OUR VIEWPOINT: Stop justifying xenophobia

2015-05-05 10:56
President Jacob Zuma. (GCIS)

President Jacob Zuma. (GCIS) (GCIS)

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WHAT exactly was President Jacob Zuma implying when he remarked that murdered Mozambican national Emmanuel Sithole had used an alias while in South Africa? That he deserved to be killed because he had used an alias? And that is an allegation which has still to be proved.

Zuma made the comment during a Freedom Day address, when the prudent thing to do would have been to focus on the crime that is xenophobia, instead of trying to find excuses for the barbaric behaviour of some of our countrymen and women.

His remarks follow a worrying trend of senior leaders in positions of great influence trying to justify the horrific attacks on foreigners, among the most controversial of which was King Goodwill Zwelithini’s call for refugees to return to their home countries.

And anyone who thought the deployment of the army at xenophobia hotspots around the country, including in KwaZulu-Natal, meant the end of the attacks on foreigners need only read our front page today, where we report on the murders of two more foreigners, to know that this is not true.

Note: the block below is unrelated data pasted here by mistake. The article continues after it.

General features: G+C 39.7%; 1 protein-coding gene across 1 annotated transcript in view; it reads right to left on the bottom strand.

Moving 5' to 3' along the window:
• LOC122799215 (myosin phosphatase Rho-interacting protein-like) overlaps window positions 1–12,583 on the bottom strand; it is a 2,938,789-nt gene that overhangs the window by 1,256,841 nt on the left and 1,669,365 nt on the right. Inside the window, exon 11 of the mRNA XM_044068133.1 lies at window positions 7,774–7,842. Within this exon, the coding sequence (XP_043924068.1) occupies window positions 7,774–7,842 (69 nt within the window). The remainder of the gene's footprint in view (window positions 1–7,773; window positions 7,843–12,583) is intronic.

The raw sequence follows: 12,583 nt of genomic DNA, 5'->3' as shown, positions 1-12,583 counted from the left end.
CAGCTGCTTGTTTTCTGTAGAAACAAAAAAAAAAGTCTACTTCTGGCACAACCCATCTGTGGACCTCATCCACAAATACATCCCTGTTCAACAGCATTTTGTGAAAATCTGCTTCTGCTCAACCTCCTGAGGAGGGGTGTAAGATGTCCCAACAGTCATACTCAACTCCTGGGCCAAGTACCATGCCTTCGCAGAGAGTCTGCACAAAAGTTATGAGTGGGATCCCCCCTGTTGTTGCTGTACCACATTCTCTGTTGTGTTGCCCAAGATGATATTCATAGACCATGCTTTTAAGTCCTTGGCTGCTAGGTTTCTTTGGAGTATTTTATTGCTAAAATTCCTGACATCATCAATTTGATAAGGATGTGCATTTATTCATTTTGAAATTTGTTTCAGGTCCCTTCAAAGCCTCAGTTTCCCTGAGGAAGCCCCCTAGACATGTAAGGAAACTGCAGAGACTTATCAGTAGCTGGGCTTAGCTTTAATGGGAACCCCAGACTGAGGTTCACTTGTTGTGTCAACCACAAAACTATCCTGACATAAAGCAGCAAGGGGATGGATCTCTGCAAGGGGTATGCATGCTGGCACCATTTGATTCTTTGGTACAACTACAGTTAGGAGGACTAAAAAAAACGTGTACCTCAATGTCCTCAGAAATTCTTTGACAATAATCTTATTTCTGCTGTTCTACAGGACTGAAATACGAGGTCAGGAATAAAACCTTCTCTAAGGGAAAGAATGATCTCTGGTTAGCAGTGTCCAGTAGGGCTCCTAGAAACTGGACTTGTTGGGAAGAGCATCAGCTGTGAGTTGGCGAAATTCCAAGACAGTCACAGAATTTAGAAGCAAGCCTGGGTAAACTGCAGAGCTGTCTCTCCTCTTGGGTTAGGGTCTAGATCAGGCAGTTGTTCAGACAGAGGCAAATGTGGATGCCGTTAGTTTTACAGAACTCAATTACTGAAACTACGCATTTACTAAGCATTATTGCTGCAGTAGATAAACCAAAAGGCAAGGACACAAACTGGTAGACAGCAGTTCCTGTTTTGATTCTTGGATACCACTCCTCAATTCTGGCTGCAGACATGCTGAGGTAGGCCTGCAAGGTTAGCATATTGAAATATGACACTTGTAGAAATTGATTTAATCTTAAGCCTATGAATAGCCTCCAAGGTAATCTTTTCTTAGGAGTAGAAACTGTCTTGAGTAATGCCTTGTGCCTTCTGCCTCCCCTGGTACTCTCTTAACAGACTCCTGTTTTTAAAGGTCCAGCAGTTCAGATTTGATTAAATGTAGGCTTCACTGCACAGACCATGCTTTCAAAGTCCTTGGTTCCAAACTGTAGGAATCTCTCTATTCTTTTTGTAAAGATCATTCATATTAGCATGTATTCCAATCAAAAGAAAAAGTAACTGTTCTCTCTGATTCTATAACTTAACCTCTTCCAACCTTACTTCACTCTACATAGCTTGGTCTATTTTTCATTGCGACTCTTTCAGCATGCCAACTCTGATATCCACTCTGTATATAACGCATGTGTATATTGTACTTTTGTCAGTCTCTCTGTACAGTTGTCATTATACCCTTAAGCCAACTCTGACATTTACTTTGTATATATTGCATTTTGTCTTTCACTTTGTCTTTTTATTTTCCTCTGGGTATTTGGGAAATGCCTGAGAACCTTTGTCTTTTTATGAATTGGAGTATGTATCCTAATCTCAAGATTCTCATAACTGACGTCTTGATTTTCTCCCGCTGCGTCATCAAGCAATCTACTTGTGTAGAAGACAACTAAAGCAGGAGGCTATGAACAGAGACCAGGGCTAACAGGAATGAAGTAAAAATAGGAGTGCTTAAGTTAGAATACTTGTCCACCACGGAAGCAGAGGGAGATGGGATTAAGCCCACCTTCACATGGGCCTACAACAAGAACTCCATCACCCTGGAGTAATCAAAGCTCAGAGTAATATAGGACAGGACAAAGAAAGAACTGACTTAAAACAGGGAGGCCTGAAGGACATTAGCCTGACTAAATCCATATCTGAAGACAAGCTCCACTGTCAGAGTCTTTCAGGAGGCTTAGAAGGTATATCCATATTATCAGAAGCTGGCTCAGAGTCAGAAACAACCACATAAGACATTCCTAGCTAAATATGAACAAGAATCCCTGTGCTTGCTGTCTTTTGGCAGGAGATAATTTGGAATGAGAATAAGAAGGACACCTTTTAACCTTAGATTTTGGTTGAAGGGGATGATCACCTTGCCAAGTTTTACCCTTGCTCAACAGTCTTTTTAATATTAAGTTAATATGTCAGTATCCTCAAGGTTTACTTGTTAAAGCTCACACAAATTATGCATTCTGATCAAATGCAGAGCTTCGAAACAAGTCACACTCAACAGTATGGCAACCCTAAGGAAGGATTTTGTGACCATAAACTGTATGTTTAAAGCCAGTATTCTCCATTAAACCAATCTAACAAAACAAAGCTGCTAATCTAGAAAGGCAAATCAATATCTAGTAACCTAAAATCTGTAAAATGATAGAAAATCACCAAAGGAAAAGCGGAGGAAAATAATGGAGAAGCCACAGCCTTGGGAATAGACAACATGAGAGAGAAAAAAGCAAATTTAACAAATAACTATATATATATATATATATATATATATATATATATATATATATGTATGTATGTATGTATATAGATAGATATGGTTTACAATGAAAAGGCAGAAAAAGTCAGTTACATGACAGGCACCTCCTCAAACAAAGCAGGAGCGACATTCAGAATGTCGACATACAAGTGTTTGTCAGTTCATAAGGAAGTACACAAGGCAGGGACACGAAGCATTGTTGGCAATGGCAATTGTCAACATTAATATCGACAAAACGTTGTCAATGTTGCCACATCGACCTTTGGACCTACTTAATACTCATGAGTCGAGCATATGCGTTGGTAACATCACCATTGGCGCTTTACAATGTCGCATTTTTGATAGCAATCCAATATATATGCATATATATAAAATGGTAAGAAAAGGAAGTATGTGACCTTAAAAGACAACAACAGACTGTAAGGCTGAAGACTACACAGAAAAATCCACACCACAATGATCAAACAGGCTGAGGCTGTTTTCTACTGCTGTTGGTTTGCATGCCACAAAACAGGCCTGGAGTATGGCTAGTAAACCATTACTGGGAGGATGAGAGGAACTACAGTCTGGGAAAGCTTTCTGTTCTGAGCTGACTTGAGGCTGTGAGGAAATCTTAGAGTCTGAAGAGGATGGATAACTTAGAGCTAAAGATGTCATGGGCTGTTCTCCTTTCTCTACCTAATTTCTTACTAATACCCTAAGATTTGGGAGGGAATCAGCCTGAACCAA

Moses Kilozo, spokesperson for refugees from the Democratic Republic of Congo in Pietermaritzburg, says locals, still angry and perpetuating the impression that foreigners are stealing jobs, are taking the law into their own hands. He says the continuing attacks make the refugees hesitant to return to their homes, such as these are, in the city.

Who can blame them?

That the attacks are continuing behoves our leaders to speak clearly and responsibly, lest their words be misinterpreted with the bloody consequences experienced last month.

Whether Sithole had used an alias and whether he was in the country legally are both immaterial: there can be no justification for murder, let alone the savage manner in which he was set upon.

Zuma should rather focus on how we will prevent another wave of xenophobic attacks. This should include concentrating on job creation initiatives, which will give locals the employment they crave and, hopefully, lessen their hate for, and mistrust of, foreigners in our midst

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